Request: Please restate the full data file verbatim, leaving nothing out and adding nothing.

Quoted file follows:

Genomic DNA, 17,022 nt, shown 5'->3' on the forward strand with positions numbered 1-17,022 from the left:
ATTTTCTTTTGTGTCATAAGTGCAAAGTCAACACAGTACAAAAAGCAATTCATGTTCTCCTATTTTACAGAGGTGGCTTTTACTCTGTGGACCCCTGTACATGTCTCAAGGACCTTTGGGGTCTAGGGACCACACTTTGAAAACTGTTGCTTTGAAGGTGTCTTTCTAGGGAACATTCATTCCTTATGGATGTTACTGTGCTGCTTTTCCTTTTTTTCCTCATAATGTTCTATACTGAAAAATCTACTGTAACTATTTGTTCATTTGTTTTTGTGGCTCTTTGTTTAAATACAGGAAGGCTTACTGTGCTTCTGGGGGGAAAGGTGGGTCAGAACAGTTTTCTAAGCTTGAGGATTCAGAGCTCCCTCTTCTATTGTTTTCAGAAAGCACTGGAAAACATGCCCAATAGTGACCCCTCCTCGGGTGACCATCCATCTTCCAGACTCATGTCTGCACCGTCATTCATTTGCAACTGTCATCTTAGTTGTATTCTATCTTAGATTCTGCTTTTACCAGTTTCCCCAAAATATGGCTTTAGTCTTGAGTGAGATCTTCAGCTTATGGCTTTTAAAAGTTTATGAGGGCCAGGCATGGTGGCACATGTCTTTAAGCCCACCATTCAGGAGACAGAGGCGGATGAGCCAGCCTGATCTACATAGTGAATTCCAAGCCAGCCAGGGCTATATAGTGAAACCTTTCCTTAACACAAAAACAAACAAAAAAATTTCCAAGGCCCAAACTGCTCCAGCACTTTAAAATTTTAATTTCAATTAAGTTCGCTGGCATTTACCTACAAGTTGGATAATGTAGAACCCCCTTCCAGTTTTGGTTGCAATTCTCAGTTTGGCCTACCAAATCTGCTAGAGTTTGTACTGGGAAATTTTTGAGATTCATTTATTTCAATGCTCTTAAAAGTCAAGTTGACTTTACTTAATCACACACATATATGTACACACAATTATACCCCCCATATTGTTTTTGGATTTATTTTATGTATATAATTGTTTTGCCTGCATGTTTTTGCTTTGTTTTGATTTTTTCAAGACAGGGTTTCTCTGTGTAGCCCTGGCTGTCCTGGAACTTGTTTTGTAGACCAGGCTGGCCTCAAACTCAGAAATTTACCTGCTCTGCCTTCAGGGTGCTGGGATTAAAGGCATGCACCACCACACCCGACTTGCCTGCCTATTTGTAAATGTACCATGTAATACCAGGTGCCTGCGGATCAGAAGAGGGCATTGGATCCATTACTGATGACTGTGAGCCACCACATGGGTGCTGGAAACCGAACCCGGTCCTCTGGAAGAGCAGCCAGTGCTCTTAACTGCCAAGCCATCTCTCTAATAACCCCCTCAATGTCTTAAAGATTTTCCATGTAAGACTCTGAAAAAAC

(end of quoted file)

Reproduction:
Genomic DNA, 17,022 nt, shown 5'->3' on the forward strand with positions numbered 1-17,022 from the left:
ATTTTCTTTTGTGTCATAAGTGCAAAGTCAACACAGTACAAAAAGCAATTCATGTTCTCCTATTTTACAGAGGTGGCTTTTACTCTGTGGACCCCTGTACATGTCTCAAGGACCTTTGGGGTCTAGGGACCACACTTTGAAAACTGTTGCTTTGAAGGTGTCTTTCTAGGGAACATTCATTCCTTATGGATGTTACTGTGCTGCTTTTCCTTTTTTTCCTCATAATGTTCTATACTGAAAAATCTACTGTAACTATTTGTTCATTTGTTTTTGTGGCTCTTTGTTTAAATACAGGAAGGCTTACTGTGCTTCTGGGGGGAAAGGTGGGTCAGAACAGTTTTCTAAGCTTGAGGATTCAGAGCTCCCTCTTCTATTGTTTTCAGAAAGCACTGGAAAACATGCCCAATAGTGACCCCTCCTCGGGTGACCATCCATCTTCCAGACTCATGTCTGCACCGTCATTCATTTGCAACTGTCATCTTAGTTGTATTCTATCTTAGATTCTGCTTTTACCAGTTTCCCCAAAATATGGCTTTAGTCTTGAGTGAGATCTTCAGCTTATGGCTTTTAAAAGTTTATGAGGGCCAGGCATGGTGGCACATGTCTTTAAGCCCACCATTCAGGAGACAGAGGCGGATGAGCCAGCCTGATCTACATAGTGAATTCCAAGCCAGCCAGGGCTATATAGTGAAACCTTTCCTTAACACAAAAACAAACAAAAAAATTTCCAAGGCCCAAACTGCTCCAGCACTTTAAAATTTTAATTTCAATTAAGTTCGCTGGCATTTACCTACAAGTTGGATAATGTAGAACCCCCTTCCAGTTTTGGTTGCAATTCTCAGTTTGGCCTACCAAATCTGCTAGAGTTTGTACTGGGAAATTTTTGAGATTCATTTATTTCAATGCTCTTAAAAGTCAAGTTGACTTTACTTAATCACACACATATATGTACACACAATTATACCCCCCATATTGTTTTTGGATTTATTTTATGTATATAATTGTTTTGCCTGCATGTTTTTGCTTTGTTTTGATTTTTTCAAGACAGGGTTTCTCTGTGTAGCCCTGGCTGTCCTGGAACTTGTTTTGTAGACCAGGCTGGCCTCAAACTCAGAAATTTACCTGCTCTGCCTTCAGGGTGCTGGGATTAAAGGCATGCACCACCACACCCGACTTGCCTGCCTATTTGTAAATGTACCATGTAATACCAGGTGCCTGCGGATCAGAAGAGGGCATTGGATCCATTACTGATGACTGTGAGCCACCACATGGGTGCTGGAAACCGAACCCGGTCCTCTGGAAGAGCAGCCAGTGCTCTTAACTGCCAAGCCATCTCTCTAATAACCCCCTCAATGTCTTAAAGATTTTCCATGTAAGACTCTGAAAAAAC